Fledging New Zealand businesses being able to secure
their company domain name and trademark from one search is a
welcome development, Dunedin intellectual property lawyer Sally
"From my perspective, the best thing about the tool is that
it will focus on new businesses and marketing firms advising
them on the necessity to check for trade market availability
as well as company name and domain name." Nine times out of
10, the domain name would be chosen and a company name
reserved but the trademark angle was completely overlooked,
Ms Peart, a partner with Marks and Worth, said.
Economic Development Minister Steven Joyce launched the
OneCheck service on Tuesday.
Until now, people had to search three different websites to
check the availability of their new business name.
The new product was one of the steps towards the Government's
planned one-stop online shop for businesses from the Better
Public Services initiative.
"This new online search tool integrates, refines and improves
current government services to businesses.
"The importance of this cannot be underestimated when you
consider that 90% of businesses have contact with one or more
government agencies at least once a year," he said.
Ms Peart said that while registration of a company name gave
someone exact rights to that name as a company, it did not
give rights in relation to something which was similar but
not the same. The same was true of domain name registration.
The other issue with domain name registrations was that while
the domain name might be available, there might be an
existing trademark or business using that mark in an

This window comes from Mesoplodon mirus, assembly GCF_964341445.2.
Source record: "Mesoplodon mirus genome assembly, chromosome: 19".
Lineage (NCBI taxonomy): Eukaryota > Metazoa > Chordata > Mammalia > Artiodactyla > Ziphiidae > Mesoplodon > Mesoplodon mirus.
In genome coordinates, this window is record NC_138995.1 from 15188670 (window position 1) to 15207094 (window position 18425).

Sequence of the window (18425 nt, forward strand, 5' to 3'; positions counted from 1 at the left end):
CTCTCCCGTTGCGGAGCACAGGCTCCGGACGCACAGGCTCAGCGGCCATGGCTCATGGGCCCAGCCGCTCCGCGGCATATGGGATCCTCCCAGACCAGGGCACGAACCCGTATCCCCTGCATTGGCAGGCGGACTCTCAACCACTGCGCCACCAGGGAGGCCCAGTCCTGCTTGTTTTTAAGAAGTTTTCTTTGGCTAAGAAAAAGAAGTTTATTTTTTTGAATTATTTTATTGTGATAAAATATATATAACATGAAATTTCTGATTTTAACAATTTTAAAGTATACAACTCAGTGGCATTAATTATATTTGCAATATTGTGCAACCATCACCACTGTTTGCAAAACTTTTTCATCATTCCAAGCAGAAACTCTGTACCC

unregistered manner which had prior rights. In that case,
registration of a company name and domain name in itself did
not create any guarantee that someone could use that name
with impunity, she said.
"In contrast, a registered trademark will enable you to
prevent other businesses from using your trademark as a
domain name or company name. In many cases, this can even
result in the domain name being transferred to the owner of
However, the OneCheck system should not be considered a
replacement for getting specialist advice on registrability
of a trademark or whether a company or domain name would
infringe anyone else's existing rights, Ms Peart said.
OneCheck could only give a result which said whether or not
any other party had the specific name, not whether the
trademark was "confusingly similar" to another mark - or in
itself inherently registerable.
Trademarks which were overly descriptive or lacked
distinctiveness would not be registerable even if available
unless there was a history of use which overcame lack of
inherent distinctiveness, she said.